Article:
Mixed ability pair work in Maths lessons

Paired working can easily be built into the classroom routine for mathematics when, for example towards the end of the session, children can self-assess what they have learnt with the support of a well-trained learning partner.  This process can be further extended by asking the children to write a similar type of question as a ‘gap task’ for a peer, with whom they have worked collaboratively. Our Year Six pupils set tasks for each other to solve at the beginning of the next lesson – and in this way new concepts are reinforced and the learning continues, as a journey.  Stronger mathematicians can assume the role of ‘classroom coaches’ and talk through calculation methods, check working, provide further examples and give immediate 1-1 feedback to move others’ learning on.  When children who are stronger mathematically work with a partner at a different stage of learning, they can too become teachers – explaining what they know themselves to help move on their partners’ understanding, as well as also providing opportunities to develop their own ‘maths mastery’.


Paired work in Science lessons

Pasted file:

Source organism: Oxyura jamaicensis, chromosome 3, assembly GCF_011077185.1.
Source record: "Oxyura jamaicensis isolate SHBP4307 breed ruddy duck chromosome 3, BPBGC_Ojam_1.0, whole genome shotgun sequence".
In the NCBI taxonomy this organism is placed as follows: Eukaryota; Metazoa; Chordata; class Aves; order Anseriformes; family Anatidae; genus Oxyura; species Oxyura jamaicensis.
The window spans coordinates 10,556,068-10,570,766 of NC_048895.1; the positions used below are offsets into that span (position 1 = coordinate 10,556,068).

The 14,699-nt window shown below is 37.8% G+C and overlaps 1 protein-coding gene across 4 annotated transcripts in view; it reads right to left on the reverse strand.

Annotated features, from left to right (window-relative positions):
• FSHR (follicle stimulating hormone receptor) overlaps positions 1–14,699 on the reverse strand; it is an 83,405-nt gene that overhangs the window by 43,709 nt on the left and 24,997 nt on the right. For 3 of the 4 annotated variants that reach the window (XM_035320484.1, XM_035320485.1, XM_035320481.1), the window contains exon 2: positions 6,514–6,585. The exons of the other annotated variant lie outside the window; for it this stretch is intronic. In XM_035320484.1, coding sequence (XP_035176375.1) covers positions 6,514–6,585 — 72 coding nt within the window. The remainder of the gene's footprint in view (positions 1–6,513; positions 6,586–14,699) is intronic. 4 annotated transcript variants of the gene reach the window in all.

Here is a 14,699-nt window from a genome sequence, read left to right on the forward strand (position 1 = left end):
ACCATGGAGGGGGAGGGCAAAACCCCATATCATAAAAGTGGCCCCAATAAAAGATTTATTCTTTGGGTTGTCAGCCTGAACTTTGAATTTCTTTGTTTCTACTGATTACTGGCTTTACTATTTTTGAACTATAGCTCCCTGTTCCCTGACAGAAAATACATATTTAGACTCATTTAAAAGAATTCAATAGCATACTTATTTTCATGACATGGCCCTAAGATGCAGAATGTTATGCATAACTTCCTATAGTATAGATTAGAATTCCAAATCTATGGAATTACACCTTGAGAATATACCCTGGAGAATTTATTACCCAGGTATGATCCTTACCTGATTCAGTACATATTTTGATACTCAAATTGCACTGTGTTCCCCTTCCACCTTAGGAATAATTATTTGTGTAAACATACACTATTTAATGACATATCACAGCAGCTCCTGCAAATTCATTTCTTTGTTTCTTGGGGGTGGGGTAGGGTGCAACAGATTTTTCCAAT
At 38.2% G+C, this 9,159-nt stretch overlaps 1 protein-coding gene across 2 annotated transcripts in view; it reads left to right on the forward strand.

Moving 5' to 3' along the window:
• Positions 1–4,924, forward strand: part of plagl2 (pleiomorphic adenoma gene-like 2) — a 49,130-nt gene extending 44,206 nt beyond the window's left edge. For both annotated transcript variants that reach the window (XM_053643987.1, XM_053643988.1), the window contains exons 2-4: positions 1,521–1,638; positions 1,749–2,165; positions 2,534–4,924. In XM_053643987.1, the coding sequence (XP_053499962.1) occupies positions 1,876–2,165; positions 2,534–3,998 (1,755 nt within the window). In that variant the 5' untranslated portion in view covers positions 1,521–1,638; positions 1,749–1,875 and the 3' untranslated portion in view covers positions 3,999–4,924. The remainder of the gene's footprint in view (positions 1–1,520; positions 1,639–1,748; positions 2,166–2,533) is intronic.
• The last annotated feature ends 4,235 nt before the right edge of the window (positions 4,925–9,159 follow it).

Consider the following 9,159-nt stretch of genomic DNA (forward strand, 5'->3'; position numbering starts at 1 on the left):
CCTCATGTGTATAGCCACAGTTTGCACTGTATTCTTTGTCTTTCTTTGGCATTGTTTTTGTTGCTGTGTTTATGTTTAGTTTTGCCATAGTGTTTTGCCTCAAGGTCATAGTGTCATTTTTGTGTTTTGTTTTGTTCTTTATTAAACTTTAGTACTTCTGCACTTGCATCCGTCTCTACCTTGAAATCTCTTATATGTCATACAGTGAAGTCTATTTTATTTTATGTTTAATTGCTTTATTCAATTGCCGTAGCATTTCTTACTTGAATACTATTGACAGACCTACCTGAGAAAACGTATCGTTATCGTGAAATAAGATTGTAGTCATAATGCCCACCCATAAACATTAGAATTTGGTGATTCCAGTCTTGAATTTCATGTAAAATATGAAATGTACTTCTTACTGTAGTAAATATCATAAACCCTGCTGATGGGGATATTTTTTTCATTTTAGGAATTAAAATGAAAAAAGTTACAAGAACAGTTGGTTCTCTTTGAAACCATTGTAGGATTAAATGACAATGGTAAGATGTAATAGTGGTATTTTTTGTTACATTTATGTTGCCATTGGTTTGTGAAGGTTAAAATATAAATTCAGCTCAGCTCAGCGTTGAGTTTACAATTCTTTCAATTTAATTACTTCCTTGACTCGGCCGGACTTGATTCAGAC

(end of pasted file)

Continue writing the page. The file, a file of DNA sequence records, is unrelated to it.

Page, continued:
The power of paired working is not to be underestimated in other curriculum areas too.  In Science, the opportunity to explore and develop ideas with a partner with a different perspective and background knowledge is vital to allow our future scientists to flourish.  The strongest scientists in many classrooms may often be those who would typically be classed as ‘lower ability’ as although they may lack the fluency to record effectively, these learners have excellent understanding of concepts and the practical skills needed to investigate in depth.  When working in mixed-ability pairings these children can share their knowledge in a pressure-free context – which in turn can drive confidence across the curriculum.  By working together cooperatively, children will naturally talk about their learning and this incidental exploration provides excellent opportunity to develop the use of scientific vocabulary.

When recording data in Science, more confident writers can be challenged by supporting their partner to record collective findings using formal recording methods; those pupils who are more visual learners may present recording ideas that fall outside of the norm – exploring more ‘out of the box’ ways of recording.  Regular opportunities for a natural, peer dialogue also provide excellent opportunities for children to push each other to improve – by collaboratively improving science work outcomes, reflecting using peer assessments and by writing each other gap tasks to further develop pupils’ understanding.

In conclusion, it is easy to see the wide array of benefits (across the curriculum) for pupils when sharing ideas, consolidating their own understanding and knowledge, as well as when helping to push on learning for all.  Therefore, it is imperative to offer enough, regular opportunities for these types of paired experiences in the classroom. Every teaching day can provide children with the time to talk, reflect, discuss and embed their learning together – why not try the all-powerful mixed-ability route a bit more yourself?